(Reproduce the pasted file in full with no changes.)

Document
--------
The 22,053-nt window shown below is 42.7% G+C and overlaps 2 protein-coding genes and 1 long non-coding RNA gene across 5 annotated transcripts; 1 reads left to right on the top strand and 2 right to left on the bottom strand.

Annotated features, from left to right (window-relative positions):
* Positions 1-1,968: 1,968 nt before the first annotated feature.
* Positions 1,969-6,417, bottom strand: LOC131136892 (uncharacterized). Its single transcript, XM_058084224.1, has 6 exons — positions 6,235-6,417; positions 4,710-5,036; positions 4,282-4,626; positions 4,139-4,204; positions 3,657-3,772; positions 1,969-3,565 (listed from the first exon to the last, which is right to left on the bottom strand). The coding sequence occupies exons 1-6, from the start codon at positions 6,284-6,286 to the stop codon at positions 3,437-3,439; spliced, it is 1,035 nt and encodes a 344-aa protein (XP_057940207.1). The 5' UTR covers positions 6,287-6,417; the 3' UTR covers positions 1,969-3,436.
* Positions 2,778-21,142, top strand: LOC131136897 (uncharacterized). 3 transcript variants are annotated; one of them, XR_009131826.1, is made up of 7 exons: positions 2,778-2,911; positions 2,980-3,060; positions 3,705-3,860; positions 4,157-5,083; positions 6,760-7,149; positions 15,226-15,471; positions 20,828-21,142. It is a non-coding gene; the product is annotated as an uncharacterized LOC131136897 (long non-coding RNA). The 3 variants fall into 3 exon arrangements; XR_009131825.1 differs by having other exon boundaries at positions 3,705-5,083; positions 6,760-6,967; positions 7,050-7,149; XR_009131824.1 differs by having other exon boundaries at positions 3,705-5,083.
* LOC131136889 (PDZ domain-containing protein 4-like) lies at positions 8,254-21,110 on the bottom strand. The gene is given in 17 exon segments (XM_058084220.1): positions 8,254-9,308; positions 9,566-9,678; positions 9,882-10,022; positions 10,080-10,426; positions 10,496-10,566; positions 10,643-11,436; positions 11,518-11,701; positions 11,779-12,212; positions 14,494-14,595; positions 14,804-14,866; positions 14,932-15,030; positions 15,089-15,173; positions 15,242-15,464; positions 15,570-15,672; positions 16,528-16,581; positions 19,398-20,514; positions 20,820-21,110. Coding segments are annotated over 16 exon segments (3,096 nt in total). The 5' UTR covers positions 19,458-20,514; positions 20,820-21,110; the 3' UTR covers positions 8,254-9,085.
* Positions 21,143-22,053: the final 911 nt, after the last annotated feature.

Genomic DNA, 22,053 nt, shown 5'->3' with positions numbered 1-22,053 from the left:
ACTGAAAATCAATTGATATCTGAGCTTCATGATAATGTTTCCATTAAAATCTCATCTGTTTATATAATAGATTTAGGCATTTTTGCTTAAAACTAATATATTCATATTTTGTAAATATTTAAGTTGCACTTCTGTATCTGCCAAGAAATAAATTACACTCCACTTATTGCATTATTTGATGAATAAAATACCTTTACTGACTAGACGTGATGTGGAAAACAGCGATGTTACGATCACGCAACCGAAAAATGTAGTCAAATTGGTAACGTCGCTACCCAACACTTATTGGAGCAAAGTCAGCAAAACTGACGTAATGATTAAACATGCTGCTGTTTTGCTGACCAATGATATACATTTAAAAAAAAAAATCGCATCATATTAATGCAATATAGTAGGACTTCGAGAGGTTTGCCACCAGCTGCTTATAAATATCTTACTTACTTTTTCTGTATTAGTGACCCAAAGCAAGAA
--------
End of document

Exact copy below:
The 22,053-nt window shown below is 42.7% G+C and overlaps 2 protein-coding genes and 1 long non-coding RNA gene across 5 annotated transcripts; 1 reads left to right on the top strand and 2 right to left on the bottom strand.

Annotated features, from left to right (window-relative positions):
* Positions 1-1,968: 1,968 nt before the first annotated feature.
* Positions 1,969-6,417, bottom strand: LOC131136892 (uncharacterized). Its single transcript, XM_058084224.1, has 6 exons — positions 6,235-6,417; positions 4,710-5,036; positions 4,282-4,626; positions 4,139-4,204; positions 3,657-3,772; positions 1,969-3,565 (listed from the first exon to the last, which is right to left on the bottom strand). The coding sequence occupies exons 1-6, from the start codon at positions 6,284-6,286 to the stop codon at positions 3,437-3,439; spliced, it is 1,035 nt and encodes a 344-aa protein (XP_057940207.1). The 5' UTR covers positions 6,287-6,417; the 3' UTR covers positions 1,969-3,436.
* Positions 2,778-21,142, top strand: LOC131136897 (uncharacterized). 3 transcript variants are annotated; one of them, XR_009131826.1, is made up of 7 exons: positions 2,778-2,911; positions 2,980-3,060; positions 3,705-3,860; positions 4,157-5,083; positions 6,760-7,149; positions 15,226-15,471; positions 20,828-21,142. It is a non-coding gene; the product is annotated as an uncharacterized LOC131136897 (long non-coding RNA). The 3 variants fall into 3 exon arrangements; XR_009131825.1 differs by having other exon boundaries at positions 3,705-5,083; positions 6,760-6,967; positions 7,050-7,149; XR_009131824.1 differs by having other exon boundaries at positions 3,705-5,083.
* LOC131136889 (PDZ domain-containing protein 4-like) lies at positions 8,254-21,110 on the bottom strand. The gene is given in 17 exon segments (XM_058084220.1): positions 8,254-9,308; positions 9,566-9,678; positions 9,882-10,022; positions 10,080-10,426; positions 10,496-10,566; positions 10,643-11,436; positions 11,518-11,701; positions 11,779-12,212; positions 14,494-14,595; positions 14,804-14,866; positions 14,932-15,030; positions 15,089-15,173; positions 15,242-15,464; positions 15,570-15,672; positions 16,528-16,581; positions 19,398-20,514; positions 20,820-21,110. Coding segments are annotated over 16 exon segments (3,096 nt in total). The 5' UTR covers positions 19,458-20,514; positions 20,820-21,110; the 3' UTR covers positions 8,254-9,085.
* Positions 21,143-22,053: the final 911 nt, after the last annotated feature.

Genomic DNA, 22,053 nt, shown 5'->3' with positions numbered 1-22,053 from the left:
ACTGAAAATCAATTGATATCTGAGCTTCATGATAATGTTTCCATTAAAATCTCATCTGTTTATATAATAGATTTAGGCATTTTTGCTTAAAACTAATATATTCATATTTTGTAAATATTTAAGTTGCACTTCTGTATCTGCCAAGAAATAAATTACACTCCACTTATTGCATTATTTGATGAATAAAATACCTTTACTGACTAGACGTGATGTGGAAAACAGCGATGTTACGATCACGCAACCGAAAAATGTAGTCAAATTGGTAACGTCGCTACCCAACACTTATTGGAGCAAAGTCAGCAAAACTGACGTAATGATTAAACATGCTGCTGTTTTGCTGACCAATGATATACATTTAAAAAAAAAAATCGCATCATATTAATGCAATATAGTAGGACTTCGAGAGGTTTGCCACCAGCTGCTTATAAATATCTTACTTACTTTTTCTGTATTAGTGACCCAAAGCAAGAA